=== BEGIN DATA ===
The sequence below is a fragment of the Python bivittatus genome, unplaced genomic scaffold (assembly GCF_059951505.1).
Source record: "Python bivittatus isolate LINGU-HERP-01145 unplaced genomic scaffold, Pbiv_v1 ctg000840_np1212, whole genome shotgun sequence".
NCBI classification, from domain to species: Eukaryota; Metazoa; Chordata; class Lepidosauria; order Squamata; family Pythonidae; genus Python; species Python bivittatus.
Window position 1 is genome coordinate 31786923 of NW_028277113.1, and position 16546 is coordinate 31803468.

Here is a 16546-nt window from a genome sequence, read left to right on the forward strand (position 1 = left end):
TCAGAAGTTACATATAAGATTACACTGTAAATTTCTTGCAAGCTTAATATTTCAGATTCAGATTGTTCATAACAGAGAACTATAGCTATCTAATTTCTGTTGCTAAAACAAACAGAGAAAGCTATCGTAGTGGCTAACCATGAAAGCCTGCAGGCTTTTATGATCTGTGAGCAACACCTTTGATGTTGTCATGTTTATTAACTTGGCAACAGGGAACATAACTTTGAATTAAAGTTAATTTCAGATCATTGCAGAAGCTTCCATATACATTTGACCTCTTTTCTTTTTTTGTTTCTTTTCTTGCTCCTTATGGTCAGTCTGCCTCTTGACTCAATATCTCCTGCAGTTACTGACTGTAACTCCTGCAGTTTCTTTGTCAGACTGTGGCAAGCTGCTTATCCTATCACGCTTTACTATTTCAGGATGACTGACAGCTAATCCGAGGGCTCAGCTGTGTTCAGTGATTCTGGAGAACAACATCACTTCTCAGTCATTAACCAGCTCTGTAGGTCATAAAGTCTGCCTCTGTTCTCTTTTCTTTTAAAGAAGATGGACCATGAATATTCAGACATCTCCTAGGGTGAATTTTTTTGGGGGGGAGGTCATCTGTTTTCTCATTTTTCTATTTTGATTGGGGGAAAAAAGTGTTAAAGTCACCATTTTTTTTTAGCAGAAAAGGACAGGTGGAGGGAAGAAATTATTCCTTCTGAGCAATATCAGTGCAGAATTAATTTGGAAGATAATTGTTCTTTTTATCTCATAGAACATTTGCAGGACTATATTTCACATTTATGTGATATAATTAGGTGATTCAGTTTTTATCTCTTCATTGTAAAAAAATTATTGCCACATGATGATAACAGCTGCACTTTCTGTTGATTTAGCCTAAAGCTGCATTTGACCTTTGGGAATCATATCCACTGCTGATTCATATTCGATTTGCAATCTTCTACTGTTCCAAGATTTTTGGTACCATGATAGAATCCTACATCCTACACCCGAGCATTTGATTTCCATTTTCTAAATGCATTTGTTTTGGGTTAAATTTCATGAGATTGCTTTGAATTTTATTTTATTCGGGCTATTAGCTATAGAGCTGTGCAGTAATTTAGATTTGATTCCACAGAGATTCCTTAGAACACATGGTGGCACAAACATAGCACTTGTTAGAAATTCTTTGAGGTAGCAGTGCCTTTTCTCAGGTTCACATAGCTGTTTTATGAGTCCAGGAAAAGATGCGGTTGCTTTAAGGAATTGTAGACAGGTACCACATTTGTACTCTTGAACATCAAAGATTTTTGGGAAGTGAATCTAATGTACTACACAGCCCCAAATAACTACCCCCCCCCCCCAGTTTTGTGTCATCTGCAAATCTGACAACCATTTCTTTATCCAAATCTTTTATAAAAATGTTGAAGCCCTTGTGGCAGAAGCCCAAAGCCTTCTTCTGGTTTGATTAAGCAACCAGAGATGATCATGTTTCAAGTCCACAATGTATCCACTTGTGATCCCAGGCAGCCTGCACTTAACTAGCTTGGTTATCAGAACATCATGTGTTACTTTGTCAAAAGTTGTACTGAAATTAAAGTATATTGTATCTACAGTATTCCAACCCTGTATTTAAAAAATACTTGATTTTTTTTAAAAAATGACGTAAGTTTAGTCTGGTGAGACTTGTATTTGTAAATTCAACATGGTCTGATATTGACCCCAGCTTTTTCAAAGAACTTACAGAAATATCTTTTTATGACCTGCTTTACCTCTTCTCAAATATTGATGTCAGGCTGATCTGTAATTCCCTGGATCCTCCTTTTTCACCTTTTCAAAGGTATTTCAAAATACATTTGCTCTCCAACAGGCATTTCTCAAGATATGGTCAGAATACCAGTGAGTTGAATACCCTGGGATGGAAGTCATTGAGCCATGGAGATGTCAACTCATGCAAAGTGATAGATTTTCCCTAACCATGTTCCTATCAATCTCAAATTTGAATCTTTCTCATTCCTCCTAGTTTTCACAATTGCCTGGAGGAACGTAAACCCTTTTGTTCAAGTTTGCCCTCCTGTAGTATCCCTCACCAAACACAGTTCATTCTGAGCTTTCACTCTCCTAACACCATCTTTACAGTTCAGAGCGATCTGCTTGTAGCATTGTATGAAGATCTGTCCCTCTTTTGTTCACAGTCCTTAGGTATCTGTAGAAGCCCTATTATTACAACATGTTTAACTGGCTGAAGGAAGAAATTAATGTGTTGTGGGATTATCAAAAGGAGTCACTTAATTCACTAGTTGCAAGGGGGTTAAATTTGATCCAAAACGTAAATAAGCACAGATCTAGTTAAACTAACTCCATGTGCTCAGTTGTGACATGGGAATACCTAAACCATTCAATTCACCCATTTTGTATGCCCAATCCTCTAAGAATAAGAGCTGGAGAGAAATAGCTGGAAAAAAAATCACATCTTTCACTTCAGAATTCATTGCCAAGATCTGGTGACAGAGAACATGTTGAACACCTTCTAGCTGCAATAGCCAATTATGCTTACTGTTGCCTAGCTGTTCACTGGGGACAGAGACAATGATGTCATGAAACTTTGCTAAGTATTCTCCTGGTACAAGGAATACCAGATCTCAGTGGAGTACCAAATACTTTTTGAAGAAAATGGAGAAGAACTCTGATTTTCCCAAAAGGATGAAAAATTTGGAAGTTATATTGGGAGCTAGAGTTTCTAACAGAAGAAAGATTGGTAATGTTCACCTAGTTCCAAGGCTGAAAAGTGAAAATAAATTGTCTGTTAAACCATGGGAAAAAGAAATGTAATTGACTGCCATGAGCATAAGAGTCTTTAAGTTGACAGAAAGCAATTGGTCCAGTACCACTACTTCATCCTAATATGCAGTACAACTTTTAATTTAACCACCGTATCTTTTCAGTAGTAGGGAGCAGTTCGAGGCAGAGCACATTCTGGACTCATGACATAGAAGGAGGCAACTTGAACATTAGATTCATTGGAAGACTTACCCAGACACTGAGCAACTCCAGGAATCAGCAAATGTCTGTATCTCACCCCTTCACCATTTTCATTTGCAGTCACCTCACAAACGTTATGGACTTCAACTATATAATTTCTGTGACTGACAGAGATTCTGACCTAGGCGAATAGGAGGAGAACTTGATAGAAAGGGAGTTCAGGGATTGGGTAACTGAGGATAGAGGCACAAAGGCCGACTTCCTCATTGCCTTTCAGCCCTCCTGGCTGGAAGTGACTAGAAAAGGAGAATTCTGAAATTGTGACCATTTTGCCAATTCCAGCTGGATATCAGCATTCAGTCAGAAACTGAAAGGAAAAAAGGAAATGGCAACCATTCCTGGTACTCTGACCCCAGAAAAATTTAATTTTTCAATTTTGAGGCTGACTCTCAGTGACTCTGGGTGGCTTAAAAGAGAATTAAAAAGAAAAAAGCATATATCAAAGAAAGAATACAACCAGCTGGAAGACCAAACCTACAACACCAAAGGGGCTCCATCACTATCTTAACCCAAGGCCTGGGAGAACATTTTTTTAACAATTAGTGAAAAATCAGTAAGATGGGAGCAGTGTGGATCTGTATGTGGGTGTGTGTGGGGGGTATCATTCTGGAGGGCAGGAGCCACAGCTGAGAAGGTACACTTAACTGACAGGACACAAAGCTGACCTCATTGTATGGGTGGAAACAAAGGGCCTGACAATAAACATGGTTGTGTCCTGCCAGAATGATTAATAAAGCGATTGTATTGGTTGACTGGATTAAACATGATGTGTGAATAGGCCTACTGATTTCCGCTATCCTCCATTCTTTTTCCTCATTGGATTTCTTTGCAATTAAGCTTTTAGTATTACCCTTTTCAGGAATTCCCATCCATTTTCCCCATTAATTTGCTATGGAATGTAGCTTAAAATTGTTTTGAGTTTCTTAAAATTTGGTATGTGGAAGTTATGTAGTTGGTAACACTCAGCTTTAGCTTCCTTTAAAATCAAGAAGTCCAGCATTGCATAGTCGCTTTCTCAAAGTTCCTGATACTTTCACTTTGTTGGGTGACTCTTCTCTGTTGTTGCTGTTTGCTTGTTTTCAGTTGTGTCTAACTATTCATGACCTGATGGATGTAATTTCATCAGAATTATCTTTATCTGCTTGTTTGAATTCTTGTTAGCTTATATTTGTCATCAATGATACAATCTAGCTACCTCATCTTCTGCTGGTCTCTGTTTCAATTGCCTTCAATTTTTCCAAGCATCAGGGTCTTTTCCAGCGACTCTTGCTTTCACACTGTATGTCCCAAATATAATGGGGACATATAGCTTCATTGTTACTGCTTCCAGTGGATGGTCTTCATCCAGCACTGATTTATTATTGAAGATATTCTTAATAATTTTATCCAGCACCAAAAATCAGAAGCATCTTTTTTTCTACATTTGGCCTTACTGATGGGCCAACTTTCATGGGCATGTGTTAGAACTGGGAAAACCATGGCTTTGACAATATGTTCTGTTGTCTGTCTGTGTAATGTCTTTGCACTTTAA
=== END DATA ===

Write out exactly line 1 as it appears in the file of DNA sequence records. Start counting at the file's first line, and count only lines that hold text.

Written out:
The sequence below is a fragment of the Python bivittatus genome, unplaced genomic scaffold (assembly GCF_059951505.1).